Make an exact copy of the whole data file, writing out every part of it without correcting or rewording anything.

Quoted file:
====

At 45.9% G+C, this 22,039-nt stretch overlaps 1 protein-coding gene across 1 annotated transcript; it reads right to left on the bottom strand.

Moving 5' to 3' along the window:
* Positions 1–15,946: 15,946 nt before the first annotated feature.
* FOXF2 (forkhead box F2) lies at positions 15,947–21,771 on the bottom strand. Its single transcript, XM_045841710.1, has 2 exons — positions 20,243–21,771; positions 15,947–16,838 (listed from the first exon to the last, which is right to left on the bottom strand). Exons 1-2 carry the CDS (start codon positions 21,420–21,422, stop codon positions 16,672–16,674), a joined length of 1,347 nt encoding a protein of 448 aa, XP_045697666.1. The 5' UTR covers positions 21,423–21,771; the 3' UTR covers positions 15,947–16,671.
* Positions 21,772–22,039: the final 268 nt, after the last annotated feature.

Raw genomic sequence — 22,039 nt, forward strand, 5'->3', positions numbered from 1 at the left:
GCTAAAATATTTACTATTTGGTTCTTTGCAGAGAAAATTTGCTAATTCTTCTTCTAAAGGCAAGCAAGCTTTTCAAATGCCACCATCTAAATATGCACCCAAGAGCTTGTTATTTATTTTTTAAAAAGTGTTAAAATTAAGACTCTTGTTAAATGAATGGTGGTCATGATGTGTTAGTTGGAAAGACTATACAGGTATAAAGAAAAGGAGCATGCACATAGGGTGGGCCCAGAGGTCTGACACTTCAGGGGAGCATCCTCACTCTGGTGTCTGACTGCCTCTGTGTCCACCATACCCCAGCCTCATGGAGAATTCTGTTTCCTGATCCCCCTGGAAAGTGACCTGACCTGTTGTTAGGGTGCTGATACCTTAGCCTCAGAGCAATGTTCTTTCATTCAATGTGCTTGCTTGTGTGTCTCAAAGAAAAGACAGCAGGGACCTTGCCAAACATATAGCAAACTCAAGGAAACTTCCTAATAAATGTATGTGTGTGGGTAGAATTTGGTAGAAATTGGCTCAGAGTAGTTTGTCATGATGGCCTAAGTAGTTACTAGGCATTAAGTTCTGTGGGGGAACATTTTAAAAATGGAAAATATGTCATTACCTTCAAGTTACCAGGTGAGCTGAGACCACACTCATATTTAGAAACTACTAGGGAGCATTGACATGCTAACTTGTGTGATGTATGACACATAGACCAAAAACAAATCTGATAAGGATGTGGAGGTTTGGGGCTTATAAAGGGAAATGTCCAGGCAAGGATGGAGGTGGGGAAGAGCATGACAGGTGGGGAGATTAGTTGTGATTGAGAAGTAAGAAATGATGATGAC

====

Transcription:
At 45.9% G+C, this 22,039-nt stretch overlaps 1 protein-coding gene across 1 annotated transcript; it reads right to left on the bottom strand.

Moving 5' to 3' along the window:
* Positions 1–15,946: 15,946 nt before the first annotated feature.
* FOXF2 (forkhead box F2) lies at positions 15,947–21,771 on the bottom strand. Its single transcript, XM_045841710.1, has 2 exons — positions 20,243–21,771; positions 15,947–16,838 (listed from the first exon to the last, which is right to left on the bottom strand). Exons 1-2 carry the CDS (start codon positions 21,420–21,422, stop codon positions 16,672–16,674), a joined length of 1,347 nt encoding a protein of 448 aa, XP_045697666.1. The 5' UTR covers positions 21,423–21,771; the 3' UTR covers positions 15,947–16,671.
* Positions 21,772–22,039: the final 268 nt, after the last annotated feature.

Raw genomic sequence — 22,039 nt, forward strand, 5'->3', positions numbered from 1 at the left:
GCTAAAATATTTACTATTTGGTTCTTTGCAGAGAAAATTTGCTAATTCTTCTTCTAAAGGCAAGCAAGCTTTTCAAATGCCACCATCTAAATATGCACCCAAGAGCTTGTTATTTATTTTTTAAAAAGTGTTAAAATTAAGACTCTTGTTAAATGAATGGTGGTCATGATGTGTTAGTTGGAAAGACTATACAGGTATAAAGAAAAGGAGCATGCACATAGGGTGGGCCCAGAGGTCTGACACTTCAGGGGAGCATCCTCACTCTGGTGTCTGACTGCCTCTGTGTCCACCATACCCCAGCCTCATGGAGAATTCTGTTTCCTGATCCCCCTGGAAAGTGACCTGACCTGTTGTTAGGGTGCTGATACCTTAGCCTCAGAGCAATGTTCTTTCATTCAATGTGCTTGCTTGTGTGTCTCAAAGAAAAGACAGCAGGGACCTTGCCAAACATATAGCAAACTCAAGGAAACTTCCTAATAAATGTATGTGTGTGGGTAGAATTTGGTAGAAATTGGCTCAGAGTAGTTTGTCATGATGGCCTAAGTAGTTACTAGGCATTAAGTTCTGTGGGGGAACATTTTAAAAATGGAAAATATGTCATTACCTTCAAGTTACCAGGTGAGCTGAGACCACACTCATATTTAGAAACTACTAGGGAGCATTGACATGCTAACTTGTGTGATGTATGACACATAGACCAAAAACAAATCTGATAAGGATGTGGAGGTTTGGGGCTTATAAAGGGAAATGTCCAGGCAAGGATGGAGGTGGGGAAGAGCATGACAGGTGGGGAGATTAGTTGTGATTGAGAAGTAAGAAATGATGATGAC